The Vietnamese calendar (Vietnamese : âm lịch; Hán-Nôm: 陰曆) is a lunisolar calendar that is mostly based on the lunisolar Chinese calendar. As Vietnam's official calendar has been the Gregorian calendar since 1954,  the Vietnamese calendar is used mainly to observe lunisolar holidays and commemorations, such as Tết Nguyên Đán and Tết Trung Thu.
After Vietnam regained independence following the third Chinese dominion of Viet-Nam, monarchs established their own calendars based on Chinese prototypes, and every subsequent dynasty had appointed officers to man and create the calendar to be used in the realm.  According to the Đại Việt sử lược historical chronicles, the Vietnamese rulers started building astronomical/astrological facilities in the capital Thăng Long (Chữ Hán: 昇龍; i.e. modern Hanoi) as early as 1029.  Beginning in 1324, the Chinese Yuan dynasty introduced the Thụ Thời (Chinese :授時; pinyin :shòu shí) calendar to the Vietnamese Trần dynasty. 
|Calendar name||Year in use||Notes|
|Thụ Thời (Chinese :授時; pinyin :shòu shí)||1324–1339||Introduced by the Chinese Yuan dynasty to the Vietnamese Trần dynasty.|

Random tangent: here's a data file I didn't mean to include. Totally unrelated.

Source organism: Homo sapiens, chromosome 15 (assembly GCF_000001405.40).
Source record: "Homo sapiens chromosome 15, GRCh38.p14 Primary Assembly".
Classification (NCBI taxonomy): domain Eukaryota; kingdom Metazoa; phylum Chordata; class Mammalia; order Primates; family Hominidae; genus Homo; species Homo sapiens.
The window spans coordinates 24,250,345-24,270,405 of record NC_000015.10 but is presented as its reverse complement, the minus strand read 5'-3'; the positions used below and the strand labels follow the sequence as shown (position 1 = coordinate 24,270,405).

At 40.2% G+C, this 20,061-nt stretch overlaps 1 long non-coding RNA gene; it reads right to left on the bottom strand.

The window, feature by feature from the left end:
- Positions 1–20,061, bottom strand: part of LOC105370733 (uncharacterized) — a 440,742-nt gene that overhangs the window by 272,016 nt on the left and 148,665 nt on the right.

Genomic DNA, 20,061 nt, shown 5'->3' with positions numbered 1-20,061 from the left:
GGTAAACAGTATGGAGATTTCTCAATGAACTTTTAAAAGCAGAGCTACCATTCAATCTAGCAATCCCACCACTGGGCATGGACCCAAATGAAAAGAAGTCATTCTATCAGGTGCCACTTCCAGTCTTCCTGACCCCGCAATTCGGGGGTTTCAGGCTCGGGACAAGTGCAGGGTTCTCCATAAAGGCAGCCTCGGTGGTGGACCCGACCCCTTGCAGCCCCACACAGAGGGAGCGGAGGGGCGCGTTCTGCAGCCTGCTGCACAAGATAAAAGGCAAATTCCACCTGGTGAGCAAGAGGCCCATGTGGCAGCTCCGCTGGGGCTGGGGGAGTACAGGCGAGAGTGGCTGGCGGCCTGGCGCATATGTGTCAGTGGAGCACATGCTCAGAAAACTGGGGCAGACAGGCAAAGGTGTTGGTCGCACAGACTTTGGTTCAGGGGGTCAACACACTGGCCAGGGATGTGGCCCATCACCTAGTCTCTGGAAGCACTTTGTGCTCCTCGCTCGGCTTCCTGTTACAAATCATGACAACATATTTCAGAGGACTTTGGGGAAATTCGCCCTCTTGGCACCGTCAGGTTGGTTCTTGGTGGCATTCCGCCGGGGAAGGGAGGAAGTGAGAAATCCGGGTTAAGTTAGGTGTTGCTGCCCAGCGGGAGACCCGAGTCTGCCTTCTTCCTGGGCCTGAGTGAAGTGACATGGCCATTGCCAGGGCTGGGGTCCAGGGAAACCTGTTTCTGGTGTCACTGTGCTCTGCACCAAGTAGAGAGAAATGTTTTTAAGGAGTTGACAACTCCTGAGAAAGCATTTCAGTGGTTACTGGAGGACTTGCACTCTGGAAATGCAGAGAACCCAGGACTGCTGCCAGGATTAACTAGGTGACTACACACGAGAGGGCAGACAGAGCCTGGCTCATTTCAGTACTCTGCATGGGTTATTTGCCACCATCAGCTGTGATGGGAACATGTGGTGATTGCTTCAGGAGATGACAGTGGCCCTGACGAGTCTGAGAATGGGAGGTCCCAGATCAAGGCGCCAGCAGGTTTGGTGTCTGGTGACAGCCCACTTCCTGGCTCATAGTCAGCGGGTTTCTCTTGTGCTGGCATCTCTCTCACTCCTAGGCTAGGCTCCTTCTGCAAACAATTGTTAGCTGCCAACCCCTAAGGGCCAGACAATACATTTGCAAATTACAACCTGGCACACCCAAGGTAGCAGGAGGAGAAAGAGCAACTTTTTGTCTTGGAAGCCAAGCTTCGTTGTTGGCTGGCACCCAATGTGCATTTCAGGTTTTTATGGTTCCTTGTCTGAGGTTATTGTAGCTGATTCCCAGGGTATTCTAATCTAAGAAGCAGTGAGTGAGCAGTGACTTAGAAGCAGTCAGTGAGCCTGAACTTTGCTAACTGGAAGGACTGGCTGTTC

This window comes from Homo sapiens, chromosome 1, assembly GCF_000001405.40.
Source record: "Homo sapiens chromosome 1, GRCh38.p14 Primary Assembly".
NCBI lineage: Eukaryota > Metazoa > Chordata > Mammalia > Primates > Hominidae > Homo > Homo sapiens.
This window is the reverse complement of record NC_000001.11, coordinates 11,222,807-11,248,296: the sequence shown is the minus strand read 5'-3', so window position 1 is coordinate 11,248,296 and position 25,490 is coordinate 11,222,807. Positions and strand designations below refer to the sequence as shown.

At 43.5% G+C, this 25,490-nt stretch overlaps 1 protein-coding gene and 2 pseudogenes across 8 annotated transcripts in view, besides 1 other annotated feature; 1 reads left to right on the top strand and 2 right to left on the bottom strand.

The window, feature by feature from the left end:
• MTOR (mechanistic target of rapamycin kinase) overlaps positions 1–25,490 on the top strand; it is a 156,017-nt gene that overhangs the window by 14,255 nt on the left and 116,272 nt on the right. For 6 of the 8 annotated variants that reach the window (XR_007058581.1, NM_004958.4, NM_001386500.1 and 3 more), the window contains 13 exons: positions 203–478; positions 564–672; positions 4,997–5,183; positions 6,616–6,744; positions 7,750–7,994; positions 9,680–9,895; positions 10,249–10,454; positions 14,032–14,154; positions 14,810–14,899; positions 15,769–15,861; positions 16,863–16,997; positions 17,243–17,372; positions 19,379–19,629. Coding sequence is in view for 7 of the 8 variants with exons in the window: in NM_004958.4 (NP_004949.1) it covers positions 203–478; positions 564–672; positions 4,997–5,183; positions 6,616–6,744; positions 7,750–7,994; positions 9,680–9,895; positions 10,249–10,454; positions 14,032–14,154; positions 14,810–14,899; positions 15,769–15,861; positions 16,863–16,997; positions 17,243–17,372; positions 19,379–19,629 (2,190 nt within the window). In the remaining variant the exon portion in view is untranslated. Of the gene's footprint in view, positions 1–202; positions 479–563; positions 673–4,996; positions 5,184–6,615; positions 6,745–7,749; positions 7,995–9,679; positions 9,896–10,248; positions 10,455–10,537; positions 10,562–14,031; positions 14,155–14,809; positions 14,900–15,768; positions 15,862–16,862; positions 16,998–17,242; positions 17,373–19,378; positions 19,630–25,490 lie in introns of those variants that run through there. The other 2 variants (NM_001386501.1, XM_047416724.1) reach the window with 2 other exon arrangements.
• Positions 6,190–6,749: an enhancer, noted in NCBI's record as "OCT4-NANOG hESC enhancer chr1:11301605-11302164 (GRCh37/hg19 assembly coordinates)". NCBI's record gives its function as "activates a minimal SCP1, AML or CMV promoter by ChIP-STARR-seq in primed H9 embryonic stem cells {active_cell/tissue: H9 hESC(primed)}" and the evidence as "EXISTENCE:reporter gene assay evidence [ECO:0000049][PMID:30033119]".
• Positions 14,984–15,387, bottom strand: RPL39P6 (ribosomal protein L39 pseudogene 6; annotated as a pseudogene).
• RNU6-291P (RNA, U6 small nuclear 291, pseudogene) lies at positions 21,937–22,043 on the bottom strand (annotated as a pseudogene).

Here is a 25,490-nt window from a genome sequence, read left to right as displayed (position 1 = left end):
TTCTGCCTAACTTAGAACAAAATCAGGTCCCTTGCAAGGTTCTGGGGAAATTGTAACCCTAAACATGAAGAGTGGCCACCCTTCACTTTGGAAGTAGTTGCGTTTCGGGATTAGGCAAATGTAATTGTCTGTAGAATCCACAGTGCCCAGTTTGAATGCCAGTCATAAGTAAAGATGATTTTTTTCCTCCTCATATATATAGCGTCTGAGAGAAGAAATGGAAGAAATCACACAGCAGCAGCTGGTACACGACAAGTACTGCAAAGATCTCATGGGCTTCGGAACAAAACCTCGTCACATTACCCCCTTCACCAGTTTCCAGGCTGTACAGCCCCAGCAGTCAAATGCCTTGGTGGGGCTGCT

|Hiệp Kỷ (Chữ Hán: 協紀)||1339–1401||Probably a name change with no changes to calculation methods. |
|Thuận Thiên (Chữ Hán: 順天)||1401–1413||Hiệp Kỷ calendar abolished, with Thuận Thiên replacing it. There was no documentation on the difference between the two. |
|Đại Thống (Chinese :大統; pinyin :dà tǒng)||1413–1813||Introduced by the Chinese Ming dynasty in 1369, during the Fourth Chinese domination of Vietnam, the Ming administration in Vietnam used the Datong calendar. At the start of the Vietnamese Lê dynasty in 1428, the end of Chinese domination over Vietnam, there was no evidence that the calendar was changed. |
|Hiệp Kỷ (Chữ Hán: 協紀) —Shíxiàn (Chinese :時憲; pinyin :shí xiàn)||1813–1840||Hiệp Kỷ is not to be confused with its earlier namesake. It was essentially the Shíxiàn calendar introduced by the Chinese Qing dynasty to the Vietnamese Nguyễn dynasty. |
|Gregorian||early 19th century||The Gregorian calendar was introduced by the French, and was used in Vietnamese administrative offices at the same time as the Hiệp-kỷ calendar, which remained in use by the Vietnamese royal court. |
|Hiệp Kỷ (Chữ Hán: 協紀)||1841–1954||Beginning in 1841, Hiệp Kỷ began to differ from Shíxiàn due to longitudinal differences between Vietnam and China. |
Beginning in 1954, Vietnamese administrative offices officially used the Gregorian calendar, while the civilian populace continued to use a variety of local calendars derived from French, Chinese and Japanese sources, including the Hiệp Kỷ calendar.  On 8 August 1967, the North Vietnamese government issued a decree to change Vietnamese standard time from UTC+8 to UTC+7, as well as make the Gregorian calendar the sole official calendar, restricting lunisolar calendar use to holidays and commemorations. South Vietnam would later join this change at the end of the Vietnam War in 1975.